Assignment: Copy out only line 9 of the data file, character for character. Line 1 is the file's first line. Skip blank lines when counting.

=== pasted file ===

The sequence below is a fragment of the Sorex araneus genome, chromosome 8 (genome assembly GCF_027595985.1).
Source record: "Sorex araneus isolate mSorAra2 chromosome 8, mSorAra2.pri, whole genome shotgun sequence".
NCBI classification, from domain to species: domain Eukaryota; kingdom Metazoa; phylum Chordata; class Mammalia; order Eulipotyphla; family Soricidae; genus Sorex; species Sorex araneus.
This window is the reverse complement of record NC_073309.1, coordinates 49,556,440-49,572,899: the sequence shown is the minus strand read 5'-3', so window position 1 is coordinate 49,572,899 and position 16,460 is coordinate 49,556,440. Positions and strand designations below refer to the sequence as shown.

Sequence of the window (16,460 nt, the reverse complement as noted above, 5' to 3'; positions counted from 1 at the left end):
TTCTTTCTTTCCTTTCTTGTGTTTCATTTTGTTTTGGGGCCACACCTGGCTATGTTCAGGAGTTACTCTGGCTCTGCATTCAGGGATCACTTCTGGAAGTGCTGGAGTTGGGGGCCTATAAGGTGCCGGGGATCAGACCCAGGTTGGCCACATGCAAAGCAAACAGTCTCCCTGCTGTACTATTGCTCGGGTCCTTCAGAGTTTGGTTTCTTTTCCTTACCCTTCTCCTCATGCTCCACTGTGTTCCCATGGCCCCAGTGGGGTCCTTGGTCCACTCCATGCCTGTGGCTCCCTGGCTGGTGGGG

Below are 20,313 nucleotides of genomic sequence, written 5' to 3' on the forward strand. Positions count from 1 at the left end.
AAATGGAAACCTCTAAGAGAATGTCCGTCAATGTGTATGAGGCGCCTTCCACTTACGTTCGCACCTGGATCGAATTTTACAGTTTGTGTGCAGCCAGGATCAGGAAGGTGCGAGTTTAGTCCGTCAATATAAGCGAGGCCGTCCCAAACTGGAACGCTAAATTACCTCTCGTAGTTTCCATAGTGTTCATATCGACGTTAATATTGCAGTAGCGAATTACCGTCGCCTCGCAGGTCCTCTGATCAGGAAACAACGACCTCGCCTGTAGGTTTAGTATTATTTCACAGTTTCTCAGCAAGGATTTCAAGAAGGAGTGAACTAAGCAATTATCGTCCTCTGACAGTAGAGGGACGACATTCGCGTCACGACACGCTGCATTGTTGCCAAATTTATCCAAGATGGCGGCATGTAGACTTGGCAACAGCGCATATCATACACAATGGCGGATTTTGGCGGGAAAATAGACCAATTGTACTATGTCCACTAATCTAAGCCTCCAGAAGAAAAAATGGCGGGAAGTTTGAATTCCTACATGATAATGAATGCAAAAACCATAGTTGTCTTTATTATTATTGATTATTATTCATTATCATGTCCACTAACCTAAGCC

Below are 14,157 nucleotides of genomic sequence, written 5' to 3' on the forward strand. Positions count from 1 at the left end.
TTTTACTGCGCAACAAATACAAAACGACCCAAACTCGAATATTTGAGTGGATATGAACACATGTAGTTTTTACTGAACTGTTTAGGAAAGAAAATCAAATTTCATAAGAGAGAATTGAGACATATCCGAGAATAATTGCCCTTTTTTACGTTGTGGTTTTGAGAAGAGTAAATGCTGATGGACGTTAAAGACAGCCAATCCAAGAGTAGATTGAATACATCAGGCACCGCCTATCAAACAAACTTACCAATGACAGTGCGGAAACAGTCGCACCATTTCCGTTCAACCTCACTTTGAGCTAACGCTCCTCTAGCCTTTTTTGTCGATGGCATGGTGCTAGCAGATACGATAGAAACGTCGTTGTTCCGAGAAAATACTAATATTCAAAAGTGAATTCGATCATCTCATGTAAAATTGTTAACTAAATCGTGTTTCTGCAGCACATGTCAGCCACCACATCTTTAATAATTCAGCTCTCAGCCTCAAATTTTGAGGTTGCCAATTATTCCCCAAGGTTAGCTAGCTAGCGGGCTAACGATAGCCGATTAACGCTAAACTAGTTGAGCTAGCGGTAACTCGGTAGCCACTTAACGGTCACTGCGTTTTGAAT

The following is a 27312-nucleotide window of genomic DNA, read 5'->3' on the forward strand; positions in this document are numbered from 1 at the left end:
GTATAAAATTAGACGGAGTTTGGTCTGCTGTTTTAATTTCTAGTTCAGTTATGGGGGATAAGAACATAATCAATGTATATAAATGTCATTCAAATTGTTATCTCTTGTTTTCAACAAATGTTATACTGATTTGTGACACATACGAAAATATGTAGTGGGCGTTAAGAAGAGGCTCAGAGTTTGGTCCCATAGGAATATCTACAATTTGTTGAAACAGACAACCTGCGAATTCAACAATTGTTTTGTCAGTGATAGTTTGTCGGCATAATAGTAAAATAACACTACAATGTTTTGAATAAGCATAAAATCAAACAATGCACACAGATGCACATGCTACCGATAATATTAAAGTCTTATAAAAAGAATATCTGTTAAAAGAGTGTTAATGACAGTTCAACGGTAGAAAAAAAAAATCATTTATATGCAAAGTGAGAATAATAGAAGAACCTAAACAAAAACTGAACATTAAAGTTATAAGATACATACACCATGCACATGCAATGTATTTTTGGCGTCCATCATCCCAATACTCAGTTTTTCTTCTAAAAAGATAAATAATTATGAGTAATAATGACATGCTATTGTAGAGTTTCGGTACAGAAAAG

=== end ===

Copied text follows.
Below are 14,157 nucleotides of genomic sequence, written 5' to 3' on the forward strand. Positions count from 1 at the left end.